Changes in Greenland landscape affect carbon balance sheet

Oct 01, 2013 by Miles O'brien
Changes in Greenland landscape affect carbon balance sheet
Credit: Science Nation, National Science Foundation

Warming temperatures in the Arctic are changing the tundra from a landscape dominated by grasses to one increasingly dominated by woody shrubs. In addition to affecting the habitat of local wildlife such as caribou and musk oxen, these changes are also altering the carbon exchange between the plants and the atmosphere.

A better understanding of these changes and interactions may help to refine scientific predictions of how the Arctic will respond to future climate change.

This project comprises a four-year, passive experiment of low-Arctic tundra vegetation at a long-term study site in Greenland, whose primary aim is to measure the response of plant roots to warming and the role of this response in ecosystem exchange.

Phenology, the study of the annual timing and progression of events such as above-ground plant growth, is an important component of the ecology of climate change and has been widely studied, but below-ground ecology remains largely unexplored.

This video is not supported by your browser at this time.
Credit: NSF

This study will estimate and compare above- and below-ground responses of plant phenology to warming and their respective contributions to ecosystem function, specifically the exchange of carbon between the atmosphere and . The study also hopes to determine which plant types— shrubs or grasses—show a greater below-ground response to warming and contribution to ecosystem carbon exchange.

Explore further: Spain defends Canaries oil drilling plan

add to favorites email to friend print save as pdf

Related Stories

Caribou the missing piece of arctic warming puzzle

May 01, 2013

In the first study of its type in Canada, new research has shown caribou have a role to play in climate warming in the arctic. Despite declining herd numbers, caribou grazing is controlling plant growth in ...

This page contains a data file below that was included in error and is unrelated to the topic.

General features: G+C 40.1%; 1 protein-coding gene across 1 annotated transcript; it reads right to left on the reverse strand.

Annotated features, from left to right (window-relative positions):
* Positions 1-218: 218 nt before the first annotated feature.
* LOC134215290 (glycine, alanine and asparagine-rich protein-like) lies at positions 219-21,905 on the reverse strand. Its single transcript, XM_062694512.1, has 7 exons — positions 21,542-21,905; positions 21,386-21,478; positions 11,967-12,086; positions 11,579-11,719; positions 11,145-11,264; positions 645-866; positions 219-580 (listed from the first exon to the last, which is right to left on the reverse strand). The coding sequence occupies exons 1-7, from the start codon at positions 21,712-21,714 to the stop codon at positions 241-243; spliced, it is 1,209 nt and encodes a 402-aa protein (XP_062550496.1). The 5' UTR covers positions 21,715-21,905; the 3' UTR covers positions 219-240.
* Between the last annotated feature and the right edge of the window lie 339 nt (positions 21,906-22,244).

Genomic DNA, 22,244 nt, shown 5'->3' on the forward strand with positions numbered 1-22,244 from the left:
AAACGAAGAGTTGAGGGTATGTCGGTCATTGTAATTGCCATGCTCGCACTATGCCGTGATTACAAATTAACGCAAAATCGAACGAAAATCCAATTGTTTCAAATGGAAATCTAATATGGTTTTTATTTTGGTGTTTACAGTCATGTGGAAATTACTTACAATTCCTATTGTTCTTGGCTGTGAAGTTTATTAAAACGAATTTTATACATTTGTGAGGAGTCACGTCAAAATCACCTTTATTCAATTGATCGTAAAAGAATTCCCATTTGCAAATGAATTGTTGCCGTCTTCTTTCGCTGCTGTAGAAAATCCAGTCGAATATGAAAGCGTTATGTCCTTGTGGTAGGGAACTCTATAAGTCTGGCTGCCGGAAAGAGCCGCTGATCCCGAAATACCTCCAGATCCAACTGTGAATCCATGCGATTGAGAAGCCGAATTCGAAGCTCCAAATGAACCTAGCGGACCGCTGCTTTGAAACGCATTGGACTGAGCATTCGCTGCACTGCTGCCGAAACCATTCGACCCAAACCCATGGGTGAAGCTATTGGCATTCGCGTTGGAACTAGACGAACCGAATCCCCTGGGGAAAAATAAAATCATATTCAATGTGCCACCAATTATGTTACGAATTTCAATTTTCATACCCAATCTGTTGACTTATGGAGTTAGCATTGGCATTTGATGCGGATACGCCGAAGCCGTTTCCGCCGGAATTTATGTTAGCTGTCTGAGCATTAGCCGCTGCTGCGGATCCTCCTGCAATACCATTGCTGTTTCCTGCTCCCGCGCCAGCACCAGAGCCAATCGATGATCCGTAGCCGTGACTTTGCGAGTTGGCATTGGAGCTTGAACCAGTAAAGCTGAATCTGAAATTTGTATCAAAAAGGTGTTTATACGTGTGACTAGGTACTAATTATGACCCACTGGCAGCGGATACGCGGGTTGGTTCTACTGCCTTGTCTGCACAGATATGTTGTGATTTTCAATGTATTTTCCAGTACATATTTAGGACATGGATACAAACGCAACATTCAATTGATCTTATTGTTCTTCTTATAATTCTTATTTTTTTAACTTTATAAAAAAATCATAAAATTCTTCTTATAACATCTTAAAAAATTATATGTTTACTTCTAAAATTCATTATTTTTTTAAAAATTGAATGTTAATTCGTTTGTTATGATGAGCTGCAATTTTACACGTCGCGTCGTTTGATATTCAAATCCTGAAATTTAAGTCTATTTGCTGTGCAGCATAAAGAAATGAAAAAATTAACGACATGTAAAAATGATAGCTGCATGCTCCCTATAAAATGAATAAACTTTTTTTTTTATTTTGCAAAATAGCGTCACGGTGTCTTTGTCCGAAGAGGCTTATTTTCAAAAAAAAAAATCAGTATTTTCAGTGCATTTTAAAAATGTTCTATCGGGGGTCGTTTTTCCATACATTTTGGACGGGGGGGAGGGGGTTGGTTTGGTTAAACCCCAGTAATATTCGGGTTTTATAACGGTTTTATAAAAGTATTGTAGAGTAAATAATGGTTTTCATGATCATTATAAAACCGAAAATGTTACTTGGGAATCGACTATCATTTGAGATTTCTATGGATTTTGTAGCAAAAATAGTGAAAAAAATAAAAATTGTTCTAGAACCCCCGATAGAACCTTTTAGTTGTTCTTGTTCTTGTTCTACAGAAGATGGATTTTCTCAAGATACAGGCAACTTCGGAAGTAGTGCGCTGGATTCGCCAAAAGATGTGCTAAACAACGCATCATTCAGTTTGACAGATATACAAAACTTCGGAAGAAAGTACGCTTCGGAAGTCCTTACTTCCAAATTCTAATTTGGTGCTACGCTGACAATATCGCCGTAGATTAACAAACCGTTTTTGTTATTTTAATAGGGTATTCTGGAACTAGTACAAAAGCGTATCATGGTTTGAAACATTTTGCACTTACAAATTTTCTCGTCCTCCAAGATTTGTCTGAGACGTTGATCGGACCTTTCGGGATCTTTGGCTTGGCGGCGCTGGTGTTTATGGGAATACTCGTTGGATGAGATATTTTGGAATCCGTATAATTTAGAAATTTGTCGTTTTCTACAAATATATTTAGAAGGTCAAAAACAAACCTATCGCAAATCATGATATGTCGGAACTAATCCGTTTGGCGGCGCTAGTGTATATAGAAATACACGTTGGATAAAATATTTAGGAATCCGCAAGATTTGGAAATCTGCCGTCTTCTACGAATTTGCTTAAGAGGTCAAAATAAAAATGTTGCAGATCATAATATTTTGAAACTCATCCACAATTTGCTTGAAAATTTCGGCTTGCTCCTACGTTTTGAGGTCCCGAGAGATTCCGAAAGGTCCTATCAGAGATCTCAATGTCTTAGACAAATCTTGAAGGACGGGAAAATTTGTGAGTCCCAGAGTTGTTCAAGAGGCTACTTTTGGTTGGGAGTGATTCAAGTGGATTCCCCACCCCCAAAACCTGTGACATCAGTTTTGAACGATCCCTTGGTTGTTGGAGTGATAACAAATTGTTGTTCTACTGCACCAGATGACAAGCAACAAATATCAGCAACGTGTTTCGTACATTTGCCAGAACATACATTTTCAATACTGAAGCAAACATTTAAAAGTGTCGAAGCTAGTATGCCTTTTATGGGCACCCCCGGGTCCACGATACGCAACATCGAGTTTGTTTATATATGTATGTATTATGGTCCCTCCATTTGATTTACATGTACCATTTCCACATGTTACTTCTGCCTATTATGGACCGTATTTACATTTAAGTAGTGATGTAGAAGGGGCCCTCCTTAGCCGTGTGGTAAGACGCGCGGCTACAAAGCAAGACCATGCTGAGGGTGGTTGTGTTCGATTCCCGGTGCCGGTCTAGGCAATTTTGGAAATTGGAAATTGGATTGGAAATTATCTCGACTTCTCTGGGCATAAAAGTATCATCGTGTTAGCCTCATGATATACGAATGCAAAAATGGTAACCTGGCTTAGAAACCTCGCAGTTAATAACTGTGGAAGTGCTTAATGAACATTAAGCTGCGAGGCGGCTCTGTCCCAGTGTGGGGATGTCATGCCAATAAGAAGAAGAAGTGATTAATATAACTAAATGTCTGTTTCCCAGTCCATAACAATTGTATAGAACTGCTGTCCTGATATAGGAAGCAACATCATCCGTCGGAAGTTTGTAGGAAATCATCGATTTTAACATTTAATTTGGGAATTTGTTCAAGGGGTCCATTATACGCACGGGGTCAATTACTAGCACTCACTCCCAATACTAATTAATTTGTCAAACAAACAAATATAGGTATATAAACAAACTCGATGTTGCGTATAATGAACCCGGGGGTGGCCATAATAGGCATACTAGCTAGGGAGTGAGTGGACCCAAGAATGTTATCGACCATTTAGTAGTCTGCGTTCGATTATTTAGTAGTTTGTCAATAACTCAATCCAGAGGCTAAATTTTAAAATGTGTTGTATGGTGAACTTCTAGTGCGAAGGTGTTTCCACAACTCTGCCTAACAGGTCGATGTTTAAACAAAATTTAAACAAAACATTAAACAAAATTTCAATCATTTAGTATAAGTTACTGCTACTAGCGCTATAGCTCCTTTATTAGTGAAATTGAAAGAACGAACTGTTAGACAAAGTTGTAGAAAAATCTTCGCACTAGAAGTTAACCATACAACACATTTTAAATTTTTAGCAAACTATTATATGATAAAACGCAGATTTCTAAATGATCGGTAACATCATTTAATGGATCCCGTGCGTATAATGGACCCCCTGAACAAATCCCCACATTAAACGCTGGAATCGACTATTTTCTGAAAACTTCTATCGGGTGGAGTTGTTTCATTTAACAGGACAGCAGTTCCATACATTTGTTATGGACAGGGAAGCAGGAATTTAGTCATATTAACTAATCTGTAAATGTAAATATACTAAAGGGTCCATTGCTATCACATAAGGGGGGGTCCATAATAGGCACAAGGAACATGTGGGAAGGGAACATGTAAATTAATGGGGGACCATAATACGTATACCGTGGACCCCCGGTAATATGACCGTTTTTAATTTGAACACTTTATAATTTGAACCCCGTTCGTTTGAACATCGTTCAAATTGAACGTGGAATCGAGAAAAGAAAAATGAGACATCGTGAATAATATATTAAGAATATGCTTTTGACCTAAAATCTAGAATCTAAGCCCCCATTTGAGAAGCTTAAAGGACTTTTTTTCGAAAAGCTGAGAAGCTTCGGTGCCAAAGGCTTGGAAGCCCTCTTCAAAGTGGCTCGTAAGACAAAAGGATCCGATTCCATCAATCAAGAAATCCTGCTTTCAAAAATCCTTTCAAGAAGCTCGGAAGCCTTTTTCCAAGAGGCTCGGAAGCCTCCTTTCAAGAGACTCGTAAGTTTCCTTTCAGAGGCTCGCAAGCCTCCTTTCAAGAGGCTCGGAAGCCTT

Arctic getting greener

Jun 11, 2012

Recent years' warming in the Arctic has caused local changes in vegetation, reveals new research by biologists from the University of Gothenburg, Sweden, and elsewhere published in the prestigious journals ...

Plants can change greenhouse gas emissions after warming

Aug 21, 2013

(Phys.org) —Different moorland plants, particularly heather and cotton grass, can strongly influence climate warming effects on greenhouse gas emissions, researchers from Lancaster University, The University ...

Recommended for you

UN climate talks shuffle to a close in Bonn

2 hours ago

Concern was high at a perceived lack of urgency as UN climate negotiations shuffled towards a close in Bonn on Saturday with just 14 months left to finalise a new, global pact.

Study shows no lead pollution in oilsands region

Oct 24, 2014

New research from a world-renowned soil and water expert at the University of Alberta reveals that there's no atmospheric lead pollution in Alberta's oilsands region—a finding that contradicts current scientific ...

User comments : 3

Adjust slider to filter visible comments by rank

Display comments: newest first

Shootist
1.6 / 5 (14) Oct 01, 2013
Changes in Greenland landscape affect carbon balance sheet


Have dairy farms returned to Greenland?

No, the climate is still too cold.

Waiting on dairy farms.
MikPetter
3.7 / 5 (6) Oct 02, 2013
Dairy farms in Greenland!! Get real, the Viking colony tried to farm a microscopic fraction if the southern coast and failed even then. They had to use raised fields to try and protect stock from the the freezing soil....
VendicarE
2.8 / 5 (4) Oct 02, 2013
"Have dairy farms returned to Greenland? " - ShooTard

How could they return when they never existed in the first place?

You have been told this a half dozen times.

Why do you persist in lying?